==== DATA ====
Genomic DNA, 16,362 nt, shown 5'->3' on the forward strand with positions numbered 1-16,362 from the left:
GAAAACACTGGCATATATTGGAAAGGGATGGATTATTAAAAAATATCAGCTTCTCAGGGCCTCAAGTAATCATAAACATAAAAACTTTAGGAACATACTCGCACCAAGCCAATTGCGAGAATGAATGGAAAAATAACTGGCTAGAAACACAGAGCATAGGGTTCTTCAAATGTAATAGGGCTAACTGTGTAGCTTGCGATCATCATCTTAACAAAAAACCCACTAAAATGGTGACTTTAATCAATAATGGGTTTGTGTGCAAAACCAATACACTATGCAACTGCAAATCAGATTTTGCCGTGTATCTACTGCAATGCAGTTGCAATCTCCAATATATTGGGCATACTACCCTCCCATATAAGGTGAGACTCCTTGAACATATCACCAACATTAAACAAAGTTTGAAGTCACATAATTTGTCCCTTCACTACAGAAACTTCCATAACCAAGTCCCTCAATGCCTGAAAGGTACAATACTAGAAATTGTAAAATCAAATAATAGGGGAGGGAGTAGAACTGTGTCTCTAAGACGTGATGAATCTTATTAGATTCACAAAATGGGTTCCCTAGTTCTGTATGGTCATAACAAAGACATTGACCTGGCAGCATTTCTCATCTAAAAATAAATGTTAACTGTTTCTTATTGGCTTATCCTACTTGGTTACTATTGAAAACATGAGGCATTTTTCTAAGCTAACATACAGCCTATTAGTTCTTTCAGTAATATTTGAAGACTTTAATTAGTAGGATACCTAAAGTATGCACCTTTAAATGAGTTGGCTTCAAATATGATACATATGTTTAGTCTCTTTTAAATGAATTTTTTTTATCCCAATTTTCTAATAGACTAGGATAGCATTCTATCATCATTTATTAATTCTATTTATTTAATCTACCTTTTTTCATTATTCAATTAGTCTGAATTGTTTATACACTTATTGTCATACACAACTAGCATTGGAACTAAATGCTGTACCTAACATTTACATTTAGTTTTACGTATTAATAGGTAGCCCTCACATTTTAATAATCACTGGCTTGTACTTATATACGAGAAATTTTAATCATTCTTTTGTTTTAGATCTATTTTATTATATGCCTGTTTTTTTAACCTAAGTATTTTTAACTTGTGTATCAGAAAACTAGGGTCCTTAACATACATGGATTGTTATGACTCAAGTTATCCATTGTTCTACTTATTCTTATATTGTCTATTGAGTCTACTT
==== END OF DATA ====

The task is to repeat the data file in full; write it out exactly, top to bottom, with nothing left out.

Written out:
Genomic DNA, 16,362 nt, shown 5'->3' on the forward strand with positions numbered 1-16,362 from the left:
GAAAACACTGGCATATATTGGAAAGGGATGGATTATTAAAAAATATCAGCTTCTCAGGGCCTCAAGTAATCATAAACATAAAAACTTTAGGAACATACTCGCACCAAGCCAATTGCGAGAATGAATGGAAAAATAACTGGCTAGAAACACAGAGCATAGGGTTCTTCAAATGTAATAGGGCTAACTGTGTAGCTTGCGATCATCATCTTAACAAAAAACCCACTAAAATGGTGACTTTAATCAATAATGGGTTTGTGTGCAAAACCAATACACTATGCAACTGCAAATCAGATTTTGCCGTGTATCTACTGCAATGCAGTTGCAATCTCCAATATATTGGGCATACTACCCTCCCATATAAGGTGAGACTCCTTGAACATATCACCAACATTAAACAAAGTTTGAAGTCACATAATTTGTCCCTTCACTACAGAAACTTCCATAACCAAGTCCCTCAATGCCTGAAAGGTACAATACTAGAAATTGTAAAATCAAATAATAGGGGAGGGAGTAGAACTGTGTCTCTAAGACGTGATGAATCTTATTAGATTCACAAAATGGGTTCCCTAGTTCTGTATGGTCATAACAAAGACATTGACCTGGCAGCATTTCTCATCTAAAAATAAATGTTAACTGTTTCTTATTGGCTTATCCTACTTGGTTACTATTGAAAACATGAGGCATTTTTCTAAGCTAACATACAGCCTATTAGTTCTTTCAGTAATATTTGAAGACTTTAATTAGTAGGATACCTAAAGTATGCACCTTTAAATGAGTTGGCTTCAAATATGATACATATGTTTAGTCTCTTTTAAATGAATTTTTTTTATCCCAATTTTCTAATAGACTAGGATAGCATTCTATCATCATTTATTAATTCTATTTATTTAATCTACCTTTTTTCATTATTCAATTAGTCTGAATTGTTTATACACTTATTGTCATACACAACTAGCATTGGAACTAAATGCTGTACCTAACATTTACATTTAGTTTTACGTATTAATAGGTAGCCCTCACATTTTAATAATCACTGGCTTGTACTTATATACGAGAAATTTTAATCATTCTTTTGTTTTAGATCTATTTTATTATATGCCTGTTTTTTTAACCTAAGTATTTTTAACTTGTGTATCAGAAAACTAGGGTCCTTAACATACATGGATTGTTATGACTCAAGTTATCCATTGTTCTACTTATTCTTATATTGTCTATTGAGTCTACTT